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Ken Lum

Ken Lum is widely known for work that draws upon traditions from pop and conceptual art, as well as a broad range of motifs from mass culture. His art, which has variously included painting, sculpture, installation, photography, and video, has been recognized in Canada with a 30-year retrospective at the Vancouver Art Gallery and exhibited abroad at major international art galleries and festivals.

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Zara Nelsova

Zara (b Sarah) Nelsova (b Nelson or Katznelson). Cellist, teacher, b Winnipeg 23 Dec 1918, naturalized US 1953, d New York 10 Oct 2002; honorary LLD (Winnipeg) 1985; honorary ARCT 1986; honorary D MUS (Smith College) 1992.

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Jan Rubes

In 1948 Rubeš emigrated to Canada and gave his first Canadian performance as Betto in Gianni Schicchi with the Royal Conservatory Opera (University of Toronto Opera Division).

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Robert Goulet

Robert (Gerard) Goulet. Baritone, actor, born Lawrence, Mass, 26 Nov 1933 of French-Canadian parents, died Los Angeles 30 Oct 2007.

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Robert Weisz

Robert Weisz. Pianist, teacher, b Arad, Rumania, 25 Jun 1925, of Hungarian parents, naturalized Swiss 1963 and Canadian 1975; prix de virtuosité (Geneva Cons) 1949.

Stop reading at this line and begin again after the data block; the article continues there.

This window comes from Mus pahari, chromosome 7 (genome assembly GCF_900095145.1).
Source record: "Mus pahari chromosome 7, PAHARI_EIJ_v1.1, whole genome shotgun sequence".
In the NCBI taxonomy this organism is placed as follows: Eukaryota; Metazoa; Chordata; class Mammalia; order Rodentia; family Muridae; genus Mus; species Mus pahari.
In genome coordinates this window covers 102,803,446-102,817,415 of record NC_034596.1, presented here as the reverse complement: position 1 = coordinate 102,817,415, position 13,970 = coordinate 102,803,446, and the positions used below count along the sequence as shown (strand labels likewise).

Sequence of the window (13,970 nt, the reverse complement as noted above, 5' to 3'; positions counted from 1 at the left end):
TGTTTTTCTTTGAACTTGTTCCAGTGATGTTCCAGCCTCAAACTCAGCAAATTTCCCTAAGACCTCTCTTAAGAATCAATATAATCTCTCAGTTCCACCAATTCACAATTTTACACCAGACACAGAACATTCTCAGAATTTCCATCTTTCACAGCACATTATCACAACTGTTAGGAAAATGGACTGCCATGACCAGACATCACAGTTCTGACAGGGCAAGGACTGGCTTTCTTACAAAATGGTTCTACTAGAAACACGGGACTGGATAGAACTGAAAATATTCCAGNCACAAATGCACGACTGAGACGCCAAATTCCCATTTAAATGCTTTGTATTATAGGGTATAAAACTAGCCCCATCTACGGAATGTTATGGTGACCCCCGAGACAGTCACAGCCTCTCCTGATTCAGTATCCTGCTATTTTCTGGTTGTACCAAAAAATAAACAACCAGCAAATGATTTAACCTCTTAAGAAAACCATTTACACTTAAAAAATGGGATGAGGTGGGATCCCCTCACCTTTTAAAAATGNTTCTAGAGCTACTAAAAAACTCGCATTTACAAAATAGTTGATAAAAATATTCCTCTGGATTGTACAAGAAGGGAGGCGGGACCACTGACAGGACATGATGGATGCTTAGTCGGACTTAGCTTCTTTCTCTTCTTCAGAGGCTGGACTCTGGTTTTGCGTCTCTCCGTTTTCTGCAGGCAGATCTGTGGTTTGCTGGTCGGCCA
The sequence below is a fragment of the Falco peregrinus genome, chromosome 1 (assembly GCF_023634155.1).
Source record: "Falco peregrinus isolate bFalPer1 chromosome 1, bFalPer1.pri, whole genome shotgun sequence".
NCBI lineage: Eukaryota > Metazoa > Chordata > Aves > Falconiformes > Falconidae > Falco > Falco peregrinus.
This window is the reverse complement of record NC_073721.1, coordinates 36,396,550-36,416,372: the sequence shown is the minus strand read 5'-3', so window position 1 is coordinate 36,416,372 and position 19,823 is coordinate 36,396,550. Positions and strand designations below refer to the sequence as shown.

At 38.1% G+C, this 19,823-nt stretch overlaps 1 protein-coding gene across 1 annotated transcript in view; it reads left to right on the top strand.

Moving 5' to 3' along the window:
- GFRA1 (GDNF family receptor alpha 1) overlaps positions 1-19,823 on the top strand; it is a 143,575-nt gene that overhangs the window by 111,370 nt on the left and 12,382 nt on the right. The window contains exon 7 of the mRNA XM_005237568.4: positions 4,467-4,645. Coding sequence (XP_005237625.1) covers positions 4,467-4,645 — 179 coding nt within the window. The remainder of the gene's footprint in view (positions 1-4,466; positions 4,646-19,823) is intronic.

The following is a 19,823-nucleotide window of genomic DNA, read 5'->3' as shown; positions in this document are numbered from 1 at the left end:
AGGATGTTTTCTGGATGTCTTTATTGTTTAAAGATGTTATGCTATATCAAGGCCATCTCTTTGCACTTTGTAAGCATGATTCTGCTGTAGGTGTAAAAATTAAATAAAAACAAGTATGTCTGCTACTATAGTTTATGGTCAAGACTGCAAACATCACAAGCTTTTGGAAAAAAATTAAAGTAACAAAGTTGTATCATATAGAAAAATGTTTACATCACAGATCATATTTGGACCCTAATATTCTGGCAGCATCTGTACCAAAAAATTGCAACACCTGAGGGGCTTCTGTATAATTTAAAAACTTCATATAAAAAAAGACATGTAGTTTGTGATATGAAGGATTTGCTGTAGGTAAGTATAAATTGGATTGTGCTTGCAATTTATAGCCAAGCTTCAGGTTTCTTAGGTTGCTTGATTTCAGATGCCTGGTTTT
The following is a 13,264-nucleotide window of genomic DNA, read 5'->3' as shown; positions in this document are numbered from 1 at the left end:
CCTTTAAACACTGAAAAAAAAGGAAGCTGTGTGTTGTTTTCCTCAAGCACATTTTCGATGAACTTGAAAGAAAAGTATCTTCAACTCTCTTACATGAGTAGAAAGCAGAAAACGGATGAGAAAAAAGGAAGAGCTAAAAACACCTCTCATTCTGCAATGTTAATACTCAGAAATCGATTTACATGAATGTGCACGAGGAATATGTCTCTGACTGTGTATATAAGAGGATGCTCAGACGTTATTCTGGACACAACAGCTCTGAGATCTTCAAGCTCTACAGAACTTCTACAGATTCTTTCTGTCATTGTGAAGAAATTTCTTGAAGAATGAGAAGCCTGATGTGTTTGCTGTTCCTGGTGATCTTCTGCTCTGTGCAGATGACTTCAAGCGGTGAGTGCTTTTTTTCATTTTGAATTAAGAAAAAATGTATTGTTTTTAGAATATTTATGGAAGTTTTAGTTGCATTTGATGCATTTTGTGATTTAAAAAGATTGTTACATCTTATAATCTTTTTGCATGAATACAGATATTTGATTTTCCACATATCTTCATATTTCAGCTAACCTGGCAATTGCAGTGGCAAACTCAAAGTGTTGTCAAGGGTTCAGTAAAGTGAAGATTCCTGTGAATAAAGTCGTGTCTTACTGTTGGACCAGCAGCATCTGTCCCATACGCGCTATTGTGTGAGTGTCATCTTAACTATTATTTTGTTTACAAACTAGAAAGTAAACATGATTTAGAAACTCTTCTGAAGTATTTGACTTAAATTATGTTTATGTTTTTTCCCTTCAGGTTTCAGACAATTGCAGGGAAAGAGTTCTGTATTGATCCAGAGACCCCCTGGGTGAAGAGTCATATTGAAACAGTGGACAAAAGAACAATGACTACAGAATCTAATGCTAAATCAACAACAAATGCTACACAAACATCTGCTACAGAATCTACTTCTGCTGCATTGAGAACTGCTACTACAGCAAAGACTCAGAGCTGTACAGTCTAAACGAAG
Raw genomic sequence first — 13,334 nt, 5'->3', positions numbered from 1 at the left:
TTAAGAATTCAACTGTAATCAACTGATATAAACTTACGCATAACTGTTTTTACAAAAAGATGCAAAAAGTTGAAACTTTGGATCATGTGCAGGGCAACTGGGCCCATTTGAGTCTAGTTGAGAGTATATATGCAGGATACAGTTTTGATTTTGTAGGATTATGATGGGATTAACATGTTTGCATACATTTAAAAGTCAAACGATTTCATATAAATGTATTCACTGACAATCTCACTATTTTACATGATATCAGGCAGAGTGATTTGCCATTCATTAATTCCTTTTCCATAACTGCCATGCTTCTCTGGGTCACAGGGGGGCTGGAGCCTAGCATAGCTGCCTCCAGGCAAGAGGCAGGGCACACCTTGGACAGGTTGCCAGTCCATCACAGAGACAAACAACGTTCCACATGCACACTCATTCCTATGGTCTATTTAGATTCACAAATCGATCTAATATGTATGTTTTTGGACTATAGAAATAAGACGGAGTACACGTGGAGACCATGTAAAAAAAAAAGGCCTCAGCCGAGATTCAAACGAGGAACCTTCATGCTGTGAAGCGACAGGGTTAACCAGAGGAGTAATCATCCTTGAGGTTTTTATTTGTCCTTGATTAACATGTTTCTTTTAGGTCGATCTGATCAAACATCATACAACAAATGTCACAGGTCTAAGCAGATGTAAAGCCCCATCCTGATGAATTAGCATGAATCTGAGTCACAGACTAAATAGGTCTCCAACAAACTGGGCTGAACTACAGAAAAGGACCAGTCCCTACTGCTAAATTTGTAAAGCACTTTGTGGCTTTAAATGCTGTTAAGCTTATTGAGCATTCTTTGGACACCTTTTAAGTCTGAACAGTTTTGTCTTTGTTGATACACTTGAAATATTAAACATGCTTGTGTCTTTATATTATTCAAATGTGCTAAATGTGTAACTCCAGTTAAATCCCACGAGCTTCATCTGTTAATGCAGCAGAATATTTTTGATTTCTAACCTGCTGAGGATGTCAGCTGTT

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Joyce Sands

Joyce Sands (b Feldtmann). Cellist, teacher, b Clairmont, Western Australia, 6 Mar 1902; naturalized Canadian 1935, d Victoria, BC, 11 Jan 1984; LRAM 1919. Raised in England she studied cello there with Hélène Dolmetsch and 1920-4 in Belgium at the Royal Flemish Cons, Antwerp, with Arnold Godene.

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Walter Ostanek

Walter (b Ladislav John) Ostanek. Accordionist, composer, b Duparquet, near Rouyn, Que, of Yugoslavian parents, 20 Apr 1935. Raised in St Catharines, Ont, he began playing button accordion at nine and turned to piano accordion at 12.

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Gisele MacKenzie

Gisele MacKenzie, born Gisèle LaFlèche, actress (born at Winnipeg 10 Jan 1927; died Burbank, Ca 5 Sep 2003). Gisèle LaFlèche, sometimes known as "Canada's first lady of song," began in show business playing the violin in Winnipeg and on a scholarship at the Toronto Conservatory of Music.

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Wab Kinew

Wabanakwut Kinew, hip hop artist, broadcaster, university administrator, author, politician (born 31 December 1981 in Kenora, ON). An Ojibwa activist and public intellectual, Wab Kinew began his career as a musician and rapper with the hip hop group Dead Indians. He gained national attention through his radio and television journalism for the CBC, including 8th Fire, a television series on Indigenous issues. Kinew’s 2015 memoir, The Reason You Walk, was a national bestseller and finalist for the RBC Taylor Prize. Kinew was elected to the Manitoba legislature in 2016, despite controversial tweets and rap lyrics that dogged his campaign. Similarly, revelations of stayed domestic assault charges from 2003 threatened to derail his bid to become leader of the Manitoba New Democratic Party, though he was named leader in September 2017.